Weeds: Tired of feeling angry

I’ve spent a lot of days on a tractor. Most are forgotten. Those are ones where the biggest concerns were picking a radio station and trying not to eat my 3 o’clock snack at 1 o’clock. Days I remember are ones when I got stuck or broke down.

Saturday was different. I was trying to finish up tillage after winter came in October. Now we were having summer in November.

A few issues with equipment meant I was cutting it close to finish before the rain, so some tension there. The kids and Pam had various stresses in their lives which became my stresses; that’s the way fathering and husbanding work. Beyond my field, the pandemic was growing more local than global. Plus, an election fog lay across America, the race for president undecided.

Then there was my sister Judy. Judy is 16 years older than me. She is severely disabled, has been from birth. Judy is non-verbal and deaf. She left the farm when I was a toddler. There are stories about us teaming up together to get in some trouble. Judy went to live part of her life in institutions such as they were at the time. For 30 years she has been at Ridgewood, a group home in Worthington where she received gracious and generous care.

Despite her handicaps, Judy was always warm-hearted and smiled readily. It was beautiful to see a person locked in a body that didn’t work as well as most share joy the way she did. In her innocence, our family often said her place in heaven was certain. She was always happy to see me. I joked with Pam that I wish other people were half as happy to see me.

Nobles County has had high numbers for COVID. About ten days ago, we got word that a couple of the staff at Judy’s home tested positive. A few days after that Judy had it. It began with a slight cough but got worse. A couple days later, she was hospitalized with what they called COVID pneumonia.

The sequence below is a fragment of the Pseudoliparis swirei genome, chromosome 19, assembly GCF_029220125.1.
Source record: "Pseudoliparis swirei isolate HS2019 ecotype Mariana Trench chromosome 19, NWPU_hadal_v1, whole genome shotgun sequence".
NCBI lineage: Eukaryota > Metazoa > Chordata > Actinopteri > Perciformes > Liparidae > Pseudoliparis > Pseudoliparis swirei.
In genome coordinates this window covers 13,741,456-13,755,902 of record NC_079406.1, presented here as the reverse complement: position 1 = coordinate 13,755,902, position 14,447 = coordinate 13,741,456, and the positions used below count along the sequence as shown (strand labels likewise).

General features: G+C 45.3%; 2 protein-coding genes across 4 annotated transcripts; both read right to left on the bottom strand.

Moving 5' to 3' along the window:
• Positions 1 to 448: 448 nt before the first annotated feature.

All these things were in my head Friday night, and I tossed and turned more than slept. Sleep being futile, I got up several hours before the sun did. Just as I settled at the table with coffee, my phone rang. I don’t get many calls at 4:30 a.m.

The call was to let me know that Judy was dying.

The 4:30 call wasn’t unexpected. Still, it was hard to hear. I waited a couple hours to call my sister JoAnn and to tell Pam. The hospital was not allowing visitors, a sign of these times. There wasn’t much to do, so as the sun began lighting the farm, I headed to the tractor.

I was coffee-ed up and tired at the same time. Emotions were knocking around in my head, running into each other. I started listening to news and music, flipping back and forth in my anxiousness.

I can talk on my phone in our tillage tractor. As it turned to day, I had a series of calls with Judy’s guardian, her doctor, and my sister. Judy’s doctor in Worthington was exceptionally thoughtful and considerate, which meant a lot right then. He sounded beat down. The doctor had treated nearly a thousand Covid cases since spring.